Review: Venus and Adonis – C Primo, Edinburgh

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First published in The Times, Saturday August 26 2017

Four Stars

Published in 1593, the narrative poem Venus and Adonis was a bestseller and the work that made Shakespeare’s name. The Bard obviously intended it to be read rather than performed on stage, but the actor Christopher Hunter finds an electrifying new form for the poem in this small gem of a Fringe show.

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Review: How to Act – Summerhall, Edinburgh

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First published in The Times, Friday August 25 2017

Three Stars

Legend has it that when Dustin Hoffman was filming Marathon Man, the renowned method actor stayed up for 72 hours so his performance as a sleep-deprived torture victim would be authentic. His co-star, Lawrence Olivier, was scathing: “My dear boy, why don’t you just try acting?”

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Review: £¥€$ (LIES) – Upper Church @ Summerhall, Edinburgh

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First published in The Times, Thursday August 24 2017

Four Stars

The Belgian company Ontroerend Goed is theatrical Marmite. Shows such as The Smile Off Your Face, in which audience members were tied up and blindfolded, and Internal, a one-to-one performance, in which participants were encouraged to reveal their most intimate secrets, tend to inspire everything from admiration to rage.

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Review: An Evening with an Immigrant – Traverse Theatre, Edinburgh

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First published in The Times, Thursday August 24 2017

Four Stars

Inua Ellams first came to the attention of fringe audiences with his award-winning one-man show The 14th Tale, in which the poet, playwright and performer told stories of his childhood in Nigeria, London and Dublin. Passages of Ellams’s first stage success find their way into this vivid, multi-layered piece of storytelling. The autobiographical building blocks are the same, but here the performer allows his righteous anger – as well as his considerable charm and generosity of spirit – free rein.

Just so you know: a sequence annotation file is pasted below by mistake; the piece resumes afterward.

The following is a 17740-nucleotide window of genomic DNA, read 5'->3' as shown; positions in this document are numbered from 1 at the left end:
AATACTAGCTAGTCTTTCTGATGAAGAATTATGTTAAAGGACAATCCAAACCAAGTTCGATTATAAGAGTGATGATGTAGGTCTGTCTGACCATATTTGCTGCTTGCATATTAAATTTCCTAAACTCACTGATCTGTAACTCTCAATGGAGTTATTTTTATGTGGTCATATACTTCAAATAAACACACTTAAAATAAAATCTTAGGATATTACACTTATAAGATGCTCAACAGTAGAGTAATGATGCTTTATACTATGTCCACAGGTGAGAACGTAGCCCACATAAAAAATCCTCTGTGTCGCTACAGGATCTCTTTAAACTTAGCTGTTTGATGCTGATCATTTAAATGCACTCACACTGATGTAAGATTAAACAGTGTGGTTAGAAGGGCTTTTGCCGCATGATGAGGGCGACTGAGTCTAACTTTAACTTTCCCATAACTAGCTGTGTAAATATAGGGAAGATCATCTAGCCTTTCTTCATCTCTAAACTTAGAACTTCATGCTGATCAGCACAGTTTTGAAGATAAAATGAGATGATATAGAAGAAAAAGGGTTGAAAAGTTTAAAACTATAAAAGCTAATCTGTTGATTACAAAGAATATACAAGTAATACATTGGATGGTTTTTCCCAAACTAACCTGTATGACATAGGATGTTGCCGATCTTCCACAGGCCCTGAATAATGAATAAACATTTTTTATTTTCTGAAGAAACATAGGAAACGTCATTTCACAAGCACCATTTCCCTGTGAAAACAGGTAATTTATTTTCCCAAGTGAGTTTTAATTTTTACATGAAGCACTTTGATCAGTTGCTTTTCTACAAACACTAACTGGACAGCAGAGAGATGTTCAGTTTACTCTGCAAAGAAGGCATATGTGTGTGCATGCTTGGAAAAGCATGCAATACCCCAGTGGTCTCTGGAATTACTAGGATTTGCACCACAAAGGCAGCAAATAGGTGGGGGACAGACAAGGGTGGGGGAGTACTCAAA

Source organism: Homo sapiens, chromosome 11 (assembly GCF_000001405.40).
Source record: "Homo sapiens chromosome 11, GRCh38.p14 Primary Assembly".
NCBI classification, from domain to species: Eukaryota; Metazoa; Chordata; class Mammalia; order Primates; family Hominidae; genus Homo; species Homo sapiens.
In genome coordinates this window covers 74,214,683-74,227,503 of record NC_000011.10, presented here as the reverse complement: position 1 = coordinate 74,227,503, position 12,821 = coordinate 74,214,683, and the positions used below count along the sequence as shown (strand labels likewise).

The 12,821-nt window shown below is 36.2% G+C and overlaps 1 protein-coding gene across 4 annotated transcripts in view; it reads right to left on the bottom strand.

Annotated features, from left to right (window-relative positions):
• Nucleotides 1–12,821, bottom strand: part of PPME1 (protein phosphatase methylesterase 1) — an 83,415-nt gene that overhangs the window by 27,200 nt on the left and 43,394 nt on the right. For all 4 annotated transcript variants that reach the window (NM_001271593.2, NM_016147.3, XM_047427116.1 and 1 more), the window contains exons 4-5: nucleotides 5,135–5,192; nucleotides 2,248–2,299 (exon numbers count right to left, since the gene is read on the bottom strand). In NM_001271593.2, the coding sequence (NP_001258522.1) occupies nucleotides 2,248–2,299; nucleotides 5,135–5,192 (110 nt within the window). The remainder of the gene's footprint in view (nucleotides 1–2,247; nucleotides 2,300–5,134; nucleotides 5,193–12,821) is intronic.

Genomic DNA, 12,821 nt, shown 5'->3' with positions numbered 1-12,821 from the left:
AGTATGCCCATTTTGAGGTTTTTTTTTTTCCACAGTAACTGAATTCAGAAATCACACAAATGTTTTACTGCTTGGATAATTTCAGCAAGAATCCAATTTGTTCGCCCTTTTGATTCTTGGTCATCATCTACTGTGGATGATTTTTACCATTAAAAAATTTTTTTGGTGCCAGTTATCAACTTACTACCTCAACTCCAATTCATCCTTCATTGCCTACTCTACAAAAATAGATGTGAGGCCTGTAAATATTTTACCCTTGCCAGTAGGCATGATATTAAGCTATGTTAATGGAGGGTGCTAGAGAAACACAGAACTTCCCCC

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Review: Double Feature – Gilded Balloon at Rose Theatre, Edinburgh

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First published in The Times, Wednesday August 23 2017

Three Stars

Andy Gray and Grant Stott are best known as two-thirds of the comedy team that has made the pantomime at Edinburgh’s King’s Theatre such a winner (the other point of the performing triangle being the entertainer Allan Stewart). In recent years, they have branched out into “straight” theatre, appearing in sold-out plays at the fringe and on tour. Their show, Kiss Me, Honey, Honey!, proved such a hit in 2013 that it returned to the festival the following August.

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Review: The Sky is Safe – Summerhall, Edinburgh

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First published in The Times, Tuesday August 22 2017

Three Stars

The latest production from Dogstar Theatre, the Scottish company that created the award-winning The Tailor of Inverness, falls into two distinct parts, the one powerful and engaging, the other less so. Matthew Zajac’s script is built on stories he gathered about the experiences of women fleeing the escalating civil war in Syria. Their names initially appear on a screen at the back of the stage, and by the end of the show we feel as though we know all of them intimately; so versatile and forceful is the performance of Dana Hajaj, the actor who gives voice to these women.

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Review: Life, Death and Duran Duran – Gilded Balloon at Rose Theatre, Edinburgh

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First published in The Times, Monday August 21 2017

Three Stars

The title will no doubt attract fans of a certain age, yearning for the polished sounds of the phenomenally successful new wave band. Yet, while snatches of songs such as Planet Earth and Hungry Like the Wolf make appearances in Sam Shaber’s one-woman show, the emphasis here is very much on the performer’s own eventful life and career. Far from nostalgic, the monologue, directed by Lynn Ferguson, is frank and sometimes surprisingly tough.

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